All news from Anaesthesiology

Patient's Elevated Risk Of Developing Bowel Cancer

First-degree relatives affected by colorectal cancer comprise a patient's elevated risk of developing bowel cancer. The same holds true for people who have large numbers of genetic risk markers in their genome. Both factors are usually used alternatively, not combined, to predict risk. Scientists from the German Cancer Research Center (DKFZ) in Heidelberg have now shown that a combination of family history and an analysis of genetic markers help determine a person's colorectal cancer risk more precisely.

System To Expect The Geographic Spread Of Disease In The US

A new system have developed from the study, Scientists at Columbia University's Mailman School of Public Health developed a system to accurately predict the geographic spread of seasonal influenza in the United States. The study has published in the journal PNAS. For the public, the flu forecast may promote greater vaccination, the exercise of care around people sneezing and coughing, and a better awareness of personal health.

Protecting People With Diabetes From Their Risk Of Vascular Disease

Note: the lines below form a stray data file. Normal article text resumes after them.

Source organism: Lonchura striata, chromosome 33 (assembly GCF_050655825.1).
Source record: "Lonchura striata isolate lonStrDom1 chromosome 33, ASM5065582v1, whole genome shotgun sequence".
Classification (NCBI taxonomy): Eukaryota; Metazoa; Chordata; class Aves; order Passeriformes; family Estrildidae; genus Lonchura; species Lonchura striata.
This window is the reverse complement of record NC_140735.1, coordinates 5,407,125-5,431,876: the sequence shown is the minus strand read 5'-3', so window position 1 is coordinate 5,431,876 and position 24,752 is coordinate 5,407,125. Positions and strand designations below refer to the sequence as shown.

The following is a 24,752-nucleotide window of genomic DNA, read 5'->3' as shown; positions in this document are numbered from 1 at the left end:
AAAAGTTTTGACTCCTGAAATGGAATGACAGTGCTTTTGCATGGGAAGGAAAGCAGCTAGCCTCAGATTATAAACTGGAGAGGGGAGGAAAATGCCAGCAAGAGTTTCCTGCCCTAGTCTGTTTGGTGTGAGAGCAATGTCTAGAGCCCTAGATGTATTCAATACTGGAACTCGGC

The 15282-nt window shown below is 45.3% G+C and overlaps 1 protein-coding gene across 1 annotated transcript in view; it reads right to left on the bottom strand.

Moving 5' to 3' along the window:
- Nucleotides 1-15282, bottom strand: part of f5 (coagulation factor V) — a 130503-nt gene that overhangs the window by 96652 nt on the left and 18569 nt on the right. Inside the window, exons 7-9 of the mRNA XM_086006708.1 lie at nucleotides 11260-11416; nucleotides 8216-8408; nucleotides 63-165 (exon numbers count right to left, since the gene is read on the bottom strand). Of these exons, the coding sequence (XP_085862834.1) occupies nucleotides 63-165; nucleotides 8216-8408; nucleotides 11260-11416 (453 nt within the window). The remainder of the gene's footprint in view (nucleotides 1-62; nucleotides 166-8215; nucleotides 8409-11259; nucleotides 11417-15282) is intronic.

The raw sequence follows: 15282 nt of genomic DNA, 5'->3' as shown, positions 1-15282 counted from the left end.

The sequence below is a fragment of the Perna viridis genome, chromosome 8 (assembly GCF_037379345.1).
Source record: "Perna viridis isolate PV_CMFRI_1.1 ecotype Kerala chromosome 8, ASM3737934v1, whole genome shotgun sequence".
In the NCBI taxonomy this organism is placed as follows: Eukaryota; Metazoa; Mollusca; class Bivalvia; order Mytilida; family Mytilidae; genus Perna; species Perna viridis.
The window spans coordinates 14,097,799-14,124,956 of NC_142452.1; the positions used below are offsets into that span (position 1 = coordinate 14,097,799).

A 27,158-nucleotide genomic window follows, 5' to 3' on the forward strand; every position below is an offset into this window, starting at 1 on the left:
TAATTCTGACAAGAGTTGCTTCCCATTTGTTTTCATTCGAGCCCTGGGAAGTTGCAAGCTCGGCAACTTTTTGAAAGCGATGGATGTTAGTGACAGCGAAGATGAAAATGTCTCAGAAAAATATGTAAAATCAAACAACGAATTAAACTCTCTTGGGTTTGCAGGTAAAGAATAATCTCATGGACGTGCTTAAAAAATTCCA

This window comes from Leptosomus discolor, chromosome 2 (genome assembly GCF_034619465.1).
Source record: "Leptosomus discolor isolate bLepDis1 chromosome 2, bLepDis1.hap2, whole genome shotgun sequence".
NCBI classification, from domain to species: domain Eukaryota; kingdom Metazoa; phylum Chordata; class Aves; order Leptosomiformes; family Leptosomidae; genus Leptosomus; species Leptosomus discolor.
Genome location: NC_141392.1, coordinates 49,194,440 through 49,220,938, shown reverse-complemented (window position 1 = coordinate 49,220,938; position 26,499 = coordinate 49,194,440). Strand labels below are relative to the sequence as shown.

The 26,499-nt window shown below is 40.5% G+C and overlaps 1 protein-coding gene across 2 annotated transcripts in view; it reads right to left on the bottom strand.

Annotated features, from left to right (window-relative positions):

A new study finds novel approach for protecting people with diabetes from their higher risk of advanced blood vessel disease, which sets the stage for early heart attacks and strokes. Cardiovascular problems from atherosclerosis – plaque-like lesions forming in artery walls are the major cause of death in people with type 2 diabetes and metabolic syndrome. The study has published in Diabetes.

Magnesium Deficiency Make Vitamin D Ineffective, new findings

Vitamin D can't be metabolized without sufficient magnesium levels, meaning Vitamin D remains stored and inactive for as many as 50% of Americans. In addition, Vitamin D supplements can increase a person's calcium and phosphate levels even while they remain Vitamin D deficient. People may suffer from vascular calcification if their magnesium levels aren't high enough to prevent the complication.

Malaria elimination in Bhutan

Malaria is caused by parasites and transmitted through the bites of mosquitoes. It is one of the most important vector-borne diseases in tropical and sub-tropical regions of the world causing significant health problem and remains endemic in 91 countries. In 2016, World Health Organization (WHO) estimated approximately 216 million cases and 445,000 succumbed to malaria.